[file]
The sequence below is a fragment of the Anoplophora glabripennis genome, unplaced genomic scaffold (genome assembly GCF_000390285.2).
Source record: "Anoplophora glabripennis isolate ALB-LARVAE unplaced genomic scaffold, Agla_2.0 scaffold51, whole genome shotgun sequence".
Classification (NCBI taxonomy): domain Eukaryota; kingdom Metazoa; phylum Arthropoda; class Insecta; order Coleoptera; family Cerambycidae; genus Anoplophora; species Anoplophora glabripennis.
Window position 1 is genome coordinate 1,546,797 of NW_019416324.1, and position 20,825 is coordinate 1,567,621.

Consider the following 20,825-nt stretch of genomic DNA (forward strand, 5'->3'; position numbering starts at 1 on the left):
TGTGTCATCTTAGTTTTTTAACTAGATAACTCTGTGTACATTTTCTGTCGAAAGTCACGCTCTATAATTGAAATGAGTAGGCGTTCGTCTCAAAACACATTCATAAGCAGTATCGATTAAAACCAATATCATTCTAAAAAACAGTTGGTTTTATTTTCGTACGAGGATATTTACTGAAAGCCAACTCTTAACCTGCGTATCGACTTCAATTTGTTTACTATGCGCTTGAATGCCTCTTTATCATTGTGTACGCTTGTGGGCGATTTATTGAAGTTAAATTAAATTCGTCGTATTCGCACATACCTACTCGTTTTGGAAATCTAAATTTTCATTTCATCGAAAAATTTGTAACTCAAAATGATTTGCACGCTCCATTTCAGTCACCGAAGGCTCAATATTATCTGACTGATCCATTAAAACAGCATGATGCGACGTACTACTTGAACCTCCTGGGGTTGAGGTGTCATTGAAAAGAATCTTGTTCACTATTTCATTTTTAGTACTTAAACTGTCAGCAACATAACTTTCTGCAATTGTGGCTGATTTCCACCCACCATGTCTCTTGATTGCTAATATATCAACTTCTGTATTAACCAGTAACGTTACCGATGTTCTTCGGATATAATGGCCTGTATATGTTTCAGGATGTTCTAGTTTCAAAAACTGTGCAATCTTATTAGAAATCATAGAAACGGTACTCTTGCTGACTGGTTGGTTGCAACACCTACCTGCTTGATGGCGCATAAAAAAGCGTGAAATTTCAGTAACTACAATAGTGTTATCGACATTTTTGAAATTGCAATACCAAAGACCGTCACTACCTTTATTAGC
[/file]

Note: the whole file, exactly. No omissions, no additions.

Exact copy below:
The sequence below is a fragment of the Anoplophora glabripennis genome, unplaced genomic scaffold (genome assembly GCF_000390285.2).
Source record: "Anoplophora glabripennis isolate ALB-LARVAE unplaced genomic scaffold, Agla_2.0 scaffold51, whole genome shotgun sequence".
Classification (NCBI taxonomy): domain Eukaryota; kingdom Metazoa; phylum Arthropoda; class Insecta; order Coleoptera; family Cerambycidae; genus Anoplophora; species Anoplophora glabripennis.
Window position 1 is genome coordinate 1,546,797 of NW_019416324.1, and position 20,825 is coordinate 1,567,621.

Consider the following 20,825-nt stretch of genomic DNA (forward strand, 5'->3'; position numbering starts at 1 on the left):
TGTGTCATCTTAGTTTTTTAACTAGATAACTCTGTGTACATTTTCTGTCGAAAGTCACGCTCTATAATTGAAATGAGTAGGCGTTCGTCTCAAAACACATTCATAAGCAGTATCGATTAAAACCAATATCATTCTAAAAAACAGTTGGTTTTATTTTCGTACGAGGATATTTACTGAAAGCCAACTCTTAACCTGCGTATCGACTTCAATTTGTTTACTATGCGCTTGAATGCCTCTTTATCATTGTGTACGCTTGTGGGCGATTTATTGAAGTTAAATTAAATTCGTCGTATTCGCACATACCTACTCGTTTTGGAAATCTAAATTTTCATTTCATCGAAAAATTTGTAACTCAAAATGATTTGCACGCTCCATTTCAGTCACCGAAGGCTCAATATTATCTGACTGATCCATTAAAACAGCATGATGCGACGTACTACTTGAACCTCCTGGGGTTGAGGTGTCATTGAAAAGAATCTTGTTCACTATTTCATTTTTAGTACTTAAACTGTCAGCAACATAACTTTCTGCAATTGTGGCTGATTTCCACCCACCATGTCTCTTGATTGCTAATATATCAACTTCTGTATTAACCAGTAACGTTACCGATGTTCTTCGGATATAATGGCCTGTATATGTTTCAGGATGTTCTAGTTTCAAAAACTGTGCAATCTTATTAGAAATCATAGAAACGGTACTCTTGCTGACTGGTTGGTTGCAACACCTACCTGCTTGATGGCGCATAAAAAAGCGTGAAATTTCAGTAACTACAATAGTGTTATCGACATTTTTGAAATTGCAATACCAAAGACCGTCACTACCTTTATTAGC